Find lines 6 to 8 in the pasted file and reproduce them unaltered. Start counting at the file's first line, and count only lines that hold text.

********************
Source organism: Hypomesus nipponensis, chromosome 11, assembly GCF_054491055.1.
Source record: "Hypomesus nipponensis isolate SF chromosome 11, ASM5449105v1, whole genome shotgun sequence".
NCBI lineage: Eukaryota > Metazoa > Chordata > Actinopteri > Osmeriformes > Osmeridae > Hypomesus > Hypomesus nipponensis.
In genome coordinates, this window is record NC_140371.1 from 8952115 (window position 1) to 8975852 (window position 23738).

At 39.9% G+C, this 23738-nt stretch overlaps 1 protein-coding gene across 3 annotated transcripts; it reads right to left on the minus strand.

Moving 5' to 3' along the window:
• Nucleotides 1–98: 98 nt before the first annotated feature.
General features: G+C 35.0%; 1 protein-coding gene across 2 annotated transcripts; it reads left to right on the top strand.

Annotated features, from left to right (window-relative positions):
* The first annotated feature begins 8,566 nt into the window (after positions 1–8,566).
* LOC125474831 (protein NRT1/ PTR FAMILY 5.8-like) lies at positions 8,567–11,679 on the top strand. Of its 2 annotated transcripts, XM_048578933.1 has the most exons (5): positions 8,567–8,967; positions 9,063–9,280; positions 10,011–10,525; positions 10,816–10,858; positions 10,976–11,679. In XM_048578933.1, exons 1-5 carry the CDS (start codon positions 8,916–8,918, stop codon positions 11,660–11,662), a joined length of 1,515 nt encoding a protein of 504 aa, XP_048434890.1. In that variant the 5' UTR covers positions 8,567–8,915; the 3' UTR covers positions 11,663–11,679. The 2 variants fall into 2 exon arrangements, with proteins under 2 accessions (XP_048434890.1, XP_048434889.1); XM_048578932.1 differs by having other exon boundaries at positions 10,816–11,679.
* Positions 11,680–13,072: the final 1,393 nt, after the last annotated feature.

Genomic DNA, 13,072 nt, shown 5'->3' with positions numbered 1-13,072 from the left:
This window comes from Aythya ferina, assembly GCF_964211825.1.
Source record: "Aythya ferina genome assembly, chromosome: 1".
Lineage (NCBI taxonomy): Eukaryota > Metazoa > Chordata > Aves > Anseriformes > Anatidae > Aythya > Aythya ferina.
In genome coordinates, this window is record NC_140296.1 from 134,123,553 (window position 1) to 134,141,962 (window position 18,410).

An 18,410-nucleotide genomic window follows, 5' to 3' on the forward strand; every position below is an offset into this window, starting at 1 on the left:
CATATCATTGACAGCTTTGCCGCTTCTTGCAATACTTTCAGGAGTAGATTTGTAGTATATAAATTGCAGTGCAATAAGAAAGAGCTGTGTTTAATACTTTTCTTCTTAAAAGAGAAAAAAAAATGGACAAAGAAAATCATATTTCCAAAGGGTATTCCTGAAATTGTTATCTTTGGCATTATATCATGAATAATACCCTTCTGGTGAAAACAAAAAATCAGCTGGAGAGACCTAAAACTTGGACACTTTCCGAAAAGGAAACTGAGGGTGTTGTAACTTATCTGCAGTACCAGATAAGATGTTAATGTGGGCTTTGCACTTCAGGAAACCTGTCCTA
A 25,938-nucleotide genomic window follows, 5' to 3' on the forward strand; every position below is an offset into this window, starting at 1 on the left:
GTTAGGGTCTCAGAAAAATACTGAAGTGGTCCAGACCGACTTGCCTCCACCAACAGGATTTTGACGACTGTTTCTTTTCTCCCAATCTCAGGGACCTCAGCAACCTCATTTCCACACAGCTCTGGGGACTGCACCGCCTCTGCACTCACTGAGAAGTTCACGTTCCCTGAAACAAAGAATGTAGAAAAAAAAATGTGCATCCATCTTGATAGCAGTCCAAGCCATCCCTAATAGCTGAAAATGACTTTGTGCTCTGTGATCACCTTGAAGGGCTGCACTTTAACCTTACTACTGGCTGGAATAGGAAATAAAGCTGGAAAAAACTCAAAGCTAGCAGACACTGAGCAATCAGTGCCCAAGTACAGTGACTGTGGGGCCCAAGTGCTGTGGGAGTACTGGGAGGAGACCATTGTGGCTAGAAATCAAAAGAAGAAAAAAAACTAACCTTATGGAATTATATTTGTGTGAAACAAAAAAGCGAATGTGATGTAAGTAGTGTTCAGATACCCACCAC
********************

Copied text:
Moving 5' to 3' along the window:
• Nucleotides 1–98: 98 nt before the first annotated feature.
General features: G+C 35.0%; 1 protein-coding gene across 2 annotated transcripts; it reads left to right on the top strand.